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Inspired Wordsmith
eadieburke
Posts: 1,925
Registered: ‎01-27-2007
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Re: East of the Sun: Early Chapters, 1 - 20


Julia_Gregson wrote:
I was very interested by this post.  I do agree that the women of this time all to a greater or lesser extent were neglected compared to the young women of today.  However,  would one rather be brought up with benign neglect, or have too much expected of you ? I'm very struck by how disappointing life could be for a young woman of today after being well educated and told that the sky is the limit to find that life really doesn't always give you what you want.  What think you?
eadieburke wrote:
 

What are the early impressions you get of love relationships in the novel?

 

It seems to me that in the 1920's a love relationship was a "hit or miss" experience. In East of the Sun, you have Rose who is traveling back to India to marry a cavalry officer she has only met a handful of times. She hardly can even remember what he looks like but she is hell bent on marrying him. It seems a lot of women in the 1920's were just afraid of never marrying and so just settled on the first guy they met and lived with the consequences of an unhappy marriage for the rest of their lives.

 

Do you immediately have a favorite character? If so, who is it and why?

 

My favorite character is Viva. All throughout the novel, she overcame a lot of difficult experiences and seemed to grow from each one right before the readers eyes. She managed to acquire the courage needed to pull through a lot of situations that looked very doomed.

 

What is your impression of being young in the late 1920s from the picture we get here?

 

Being young in the 1920's seemed a bit overwhelming to me. I really felt sorry for Rose and her fear of marrying someone she hardly knew. I could also feel for Tor because of her weight problem she seemed desperate for a relationship and seemed to settle for just anyone. Viva seemed so lonesome with her parents gone at such an early age. She needed a lot of inner strength to just make it day by day.

 

In what ways are the people in this young group blind to what they are getting themselves into?

 

The three young women in the story are really blinded by the 1920's society that never discussed sexuality in the open. Here is Rose who has no clue about how to use her birth control device and has no one to turn to because her friends are just as clueless. Tor has very low self-esteem and goes from one seedy character to the next. Poor Viva has no family to help her and doesn't have an idea about the responsibility of being in charge of other young people on this trip to India. Guy's parents continue to blame Viva for their son's bad behavior and he is never held responsible for himself.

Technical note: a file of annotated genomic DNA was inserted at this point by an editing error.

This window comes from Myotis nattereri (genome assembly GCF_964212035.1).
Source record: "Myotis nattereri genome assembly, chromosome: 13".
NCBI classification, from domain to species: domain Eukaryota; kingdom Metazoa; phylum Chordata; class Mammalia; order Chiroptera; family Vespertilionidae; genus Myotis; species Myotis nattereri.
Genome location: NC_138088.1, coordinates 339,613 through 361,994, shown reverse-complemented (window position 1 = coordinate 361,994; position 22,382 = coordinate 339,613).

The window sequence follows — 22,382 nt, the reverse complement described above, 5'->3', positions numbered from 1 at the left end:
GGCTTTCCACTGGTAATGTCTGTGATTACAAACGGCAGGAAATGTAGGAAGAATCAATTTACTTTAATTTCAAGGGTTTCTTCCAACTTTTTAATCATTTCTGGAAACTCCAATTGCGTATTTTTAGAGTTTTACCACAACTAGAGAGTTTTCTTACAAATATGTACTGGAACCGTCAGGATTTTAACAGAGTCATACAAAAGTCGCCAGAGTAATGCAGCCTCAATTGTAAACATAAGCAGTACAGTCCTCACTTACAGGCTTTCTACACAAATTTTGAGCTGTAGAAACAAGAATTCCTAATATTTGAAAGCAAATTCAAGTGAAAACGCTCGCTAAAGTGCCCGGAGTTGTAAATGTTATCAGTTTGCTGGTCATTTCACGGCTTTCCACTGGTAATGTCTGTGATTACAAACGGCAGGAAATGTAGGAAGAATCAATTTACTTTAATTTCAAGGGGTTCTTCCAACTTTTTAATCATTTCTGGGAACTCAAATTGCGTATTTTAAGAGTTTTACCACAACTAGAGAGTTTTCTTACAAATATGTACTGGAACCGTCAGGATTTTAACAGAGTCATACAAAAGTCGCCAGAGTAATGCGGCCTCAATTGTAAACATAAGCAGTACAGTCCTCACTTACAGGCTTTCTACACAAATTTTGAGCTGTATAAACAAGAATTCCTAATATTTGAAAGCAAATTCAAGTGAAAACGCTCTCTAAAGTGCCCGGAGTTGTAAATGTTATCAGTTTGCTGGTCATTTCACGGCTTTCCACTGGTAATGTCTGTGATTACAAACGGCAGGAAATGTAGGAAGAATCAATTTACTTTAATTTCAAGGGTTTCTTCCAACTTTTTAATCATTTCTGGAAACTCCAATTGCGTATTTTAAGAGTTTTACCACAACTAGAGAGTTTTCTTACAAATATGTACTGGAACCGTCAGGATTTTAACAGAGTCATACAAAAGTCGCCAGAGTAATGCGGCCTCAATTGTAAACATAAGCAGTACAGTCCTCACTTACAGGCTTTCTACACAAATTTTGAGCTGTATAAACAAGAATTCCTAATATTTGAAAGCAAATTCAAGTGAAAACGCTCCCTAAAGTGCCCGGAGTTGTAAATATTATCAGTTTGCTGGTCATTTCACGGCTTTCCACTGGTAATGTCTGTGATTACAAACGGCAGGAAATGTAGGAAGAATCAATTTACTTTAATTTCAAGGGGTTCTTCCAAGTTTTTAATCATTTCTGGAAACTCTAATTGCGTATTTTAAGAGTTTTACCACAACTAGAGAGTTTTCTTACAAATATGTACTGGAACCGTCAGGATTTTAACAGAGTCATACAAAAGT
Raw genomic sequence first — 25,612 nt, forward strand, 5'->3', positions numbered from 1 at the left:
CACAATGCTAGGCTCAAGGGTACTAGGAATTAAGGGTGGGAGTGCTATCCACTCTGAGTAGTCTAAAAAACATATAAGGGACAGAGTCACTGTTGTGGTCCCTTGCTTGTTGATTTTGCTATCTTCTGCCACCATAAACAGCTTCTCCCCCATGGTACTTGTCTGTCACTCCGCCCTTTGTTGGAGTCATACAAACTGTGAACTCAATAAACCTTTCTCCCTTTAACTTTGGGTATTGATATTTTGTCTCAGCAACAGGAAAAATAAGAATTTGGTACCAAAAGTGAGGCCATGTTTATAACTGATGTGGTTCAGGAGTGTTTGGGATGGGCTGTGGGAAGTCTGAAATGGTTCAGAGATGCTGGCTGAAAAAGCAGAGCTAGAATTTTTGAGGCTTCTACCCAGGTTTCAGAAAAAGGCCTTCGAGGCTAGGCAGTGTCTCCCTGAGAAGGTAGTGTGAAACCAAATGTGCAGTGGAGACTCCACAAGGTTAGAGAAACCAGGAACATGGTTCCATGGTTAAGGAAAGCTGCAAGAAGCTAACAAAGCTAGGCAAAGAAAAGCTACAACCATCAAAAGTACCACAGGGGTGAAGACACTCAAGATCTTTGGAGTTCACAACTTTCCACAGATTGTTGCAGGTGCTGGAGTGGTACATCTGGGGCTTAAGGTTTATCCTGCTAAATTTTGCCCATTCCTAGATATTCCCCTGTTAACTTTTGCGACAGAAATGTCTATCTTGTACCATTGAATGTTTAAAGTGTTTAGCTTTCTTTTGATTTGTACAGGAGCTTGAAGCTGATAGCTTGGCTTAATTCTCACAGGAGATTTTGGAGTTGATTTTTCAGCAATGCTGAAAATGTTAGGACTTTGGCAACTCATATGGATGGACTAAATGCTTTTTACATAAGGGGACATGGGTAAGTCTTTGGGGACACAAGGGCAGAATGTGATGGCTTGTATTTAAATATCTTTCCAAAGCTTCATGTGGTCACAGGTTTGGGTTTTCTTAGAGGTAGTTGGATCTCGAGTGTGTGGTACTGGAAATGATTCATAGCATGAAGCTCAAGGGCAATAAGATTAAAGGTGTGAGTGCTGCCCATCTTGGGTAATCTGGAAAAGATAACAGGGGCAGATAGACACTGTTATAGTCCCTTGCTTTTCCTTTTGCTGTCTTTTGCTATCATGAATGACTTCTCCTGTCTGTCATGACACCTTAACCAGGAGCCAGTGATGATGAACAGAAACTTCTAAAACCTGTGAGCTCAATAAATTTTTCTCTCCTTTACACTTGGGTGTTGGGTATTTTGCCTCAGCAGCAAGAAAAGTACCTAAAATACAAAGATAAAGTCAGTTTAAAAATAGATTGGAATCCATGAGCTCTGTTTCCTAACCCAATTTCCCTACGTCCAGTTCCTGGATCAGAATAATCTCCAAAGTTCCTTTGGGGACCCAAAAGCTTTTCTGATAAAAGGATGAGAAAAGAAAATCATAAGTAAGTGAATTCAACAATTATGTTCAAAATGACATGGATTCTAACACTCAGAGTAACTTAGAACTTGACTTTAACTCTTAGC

I don't think that education has anything to do with how your life turns out. I think common sense is the better quality to have in order to survive in the real world. I knew someone who always told everyone how smart she was yet her personal life was in shambles. Her life was one bad decision after another. If a person can't realize that their decisions are the cause of all their grief, they will never be able to pick themselves up and make things work. It's having the insight to know that you are going down the wrong path and then finding out how to turn things around. That's what I liked about Viva- she had the inner strength to make it work!

Eadie - A day out-of-doors, someone I loved to talk with, a good book and some simple food and music -- that would be rest. - Eleanor Roosevelt
Author
Julia_Gregson
Posts: 108
Registered: ‎06-03-2009
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Re: East of the Sun: Early Chapters, 1 - 20

I do agree that despite  the disappointments of childhood, one should like Viva, make a determined effort to move on.
I went to a play called 'Trying,' recently, in which a young girl (Canadian)  is told  to 'Lace  up your skates and hit the ice !'  

eadieburke wrote:

Julia_Gregson wrote:
I was very interested by this post.  I do agree that the women of this time all to a greater or lesser extent were neglected compared to the young women of today.  However,  would one rather be brought up with benign neglect, or have too much expected of you ? I'm very struck by how disappointing life could be for a young woman of today after being well educated and told that the sky is the limit to find that life really doesn't always give you what you want.  What think you?
eadieburke wrote:
 

What are the early impressions you get of love relationships in the novel?

 

It seems to me that in the 1920's a love relationship was a "hit or miss" experience. In East of the Sun, you have Rose who is traveling back to India to marry a cavalry officer she has only met a handful of times. She hardly can even remember what he looks like but she is hell bent on marrying him. It seems a lot of women in the 1920's were just afraid of never marrying and so just settled on the first guy they met and lived with the consequences of an unhappy marriage for the rest of their lives.

 

Do you immediately have a favorite character? If so, who is it and why?

 

My favorite character is Viva. All throughout the novel, she overcame a lot of difficult experiences and seemed to grow from each one right before the readers eyes. She managed to acquire the courage needed to pull through a lot of situations that looked very doomed.

 

What is your impression of being young in the late 1920s from the picture we get here?

 

Being young in the 1920's seemed a bit overwhelming to me. I really felt sorry for Rose and her fear of marrying someone she hardly knew. I could also feel for Tor because of her weight problem she seemed desperate for a relationship and seemed to settle for just anyone. Viva seemed so lonesome with her parents gone at such an early age. She needed a lot of inner strength to just make it day by day.